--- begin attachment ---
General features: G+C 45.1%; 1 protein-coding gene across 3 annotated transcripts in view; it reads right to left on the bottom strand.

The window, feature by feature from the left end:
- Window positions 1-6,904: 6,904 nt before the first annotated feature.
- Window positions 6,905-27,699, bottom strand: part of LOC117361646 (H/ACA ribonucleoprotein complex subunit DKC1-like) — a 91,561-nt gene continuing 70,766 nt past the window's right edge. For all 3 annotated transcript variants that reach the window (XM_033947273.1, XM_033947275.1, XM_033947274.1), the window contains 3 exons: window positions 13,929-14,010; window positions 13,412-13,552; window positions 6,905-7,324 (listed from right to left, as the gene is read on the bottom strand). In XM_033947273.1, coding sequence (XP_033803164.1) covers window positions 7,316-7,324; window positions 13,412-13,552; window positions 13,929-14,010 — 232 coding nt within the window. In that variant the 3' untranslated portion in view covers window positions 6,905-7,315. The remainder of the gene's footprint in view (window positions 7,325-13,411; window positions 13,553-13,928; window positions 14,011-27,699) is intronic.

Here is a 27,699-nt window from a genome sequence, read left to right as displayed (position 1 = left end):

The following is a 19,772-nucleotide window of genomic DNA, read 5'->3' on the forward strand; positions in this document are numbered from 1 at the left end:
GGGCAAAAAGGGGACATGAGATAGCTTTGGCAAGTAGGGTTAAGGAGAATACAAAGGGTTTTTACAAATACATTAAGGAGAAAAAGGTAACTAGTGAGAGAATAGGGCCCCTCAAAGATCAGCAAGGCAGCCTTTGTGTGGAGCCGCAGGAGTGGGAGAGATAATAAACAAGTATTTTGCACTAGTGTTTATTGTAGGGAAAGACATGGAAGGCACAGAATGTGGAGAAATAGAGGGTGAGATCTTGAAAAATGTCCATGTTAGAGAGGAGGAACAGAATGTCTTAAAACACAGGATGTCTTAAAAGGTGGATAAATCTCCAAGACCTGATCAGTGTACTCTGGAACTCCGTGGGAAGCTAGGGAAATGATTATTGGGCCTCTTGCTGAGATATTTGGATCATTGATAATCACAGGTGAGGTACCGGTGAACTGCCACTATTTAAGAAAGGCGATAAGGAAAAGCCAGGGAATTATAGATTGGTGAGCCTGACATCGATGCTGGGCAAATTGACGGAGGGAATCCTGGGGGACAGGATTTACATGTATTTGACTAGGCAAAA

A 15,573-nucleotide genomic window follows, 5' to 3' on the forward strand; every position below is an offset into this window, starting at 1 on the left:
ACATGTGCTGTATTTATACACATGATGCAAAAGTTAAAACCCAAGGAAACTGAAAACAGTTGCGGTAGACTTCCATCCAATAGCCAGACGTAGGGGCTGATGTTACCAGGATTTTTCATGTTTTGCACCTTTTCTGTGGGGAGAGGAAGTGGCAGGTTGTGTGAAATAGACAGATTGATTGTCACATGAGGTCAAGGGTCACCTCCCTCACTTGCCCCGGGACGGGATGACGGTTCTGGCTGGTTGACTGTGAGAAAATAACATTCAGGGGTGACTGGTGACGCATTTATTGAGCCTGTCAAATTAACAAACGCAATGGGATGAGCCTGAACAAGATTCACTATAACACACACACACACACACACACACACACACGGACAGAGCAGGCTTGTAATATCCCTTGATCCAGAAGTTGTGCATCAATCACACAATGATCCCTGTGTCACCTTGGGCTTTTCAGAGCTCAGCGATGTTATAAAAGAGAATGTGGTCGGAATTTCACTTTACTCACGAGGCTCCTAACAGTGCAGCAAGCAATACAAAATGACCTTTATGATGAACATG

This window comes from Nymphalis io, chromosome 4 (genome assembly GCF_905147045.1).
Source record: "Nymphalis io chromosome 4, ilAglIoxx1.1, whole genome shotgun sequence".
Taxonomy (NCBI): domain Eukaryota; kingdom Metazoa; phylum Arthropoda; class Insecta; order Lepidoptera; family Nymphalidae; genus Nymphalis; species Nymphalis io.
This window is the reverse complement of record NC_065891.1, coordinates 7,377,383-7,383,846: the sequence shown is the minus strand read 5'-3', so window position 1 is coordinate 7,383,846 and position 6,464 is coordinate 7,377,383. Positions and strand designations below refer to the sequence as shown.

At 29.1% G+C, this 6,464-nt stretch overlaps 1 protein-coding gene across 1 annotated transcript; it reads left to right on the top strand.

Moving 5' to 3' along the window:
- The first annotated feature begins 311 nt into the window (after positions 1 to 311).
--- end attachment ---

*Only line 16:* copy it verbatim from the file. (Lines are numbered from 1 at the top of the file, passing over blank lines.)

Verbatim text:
- The first annotated feature begins 311 nt into the window (after positions 1 to 311).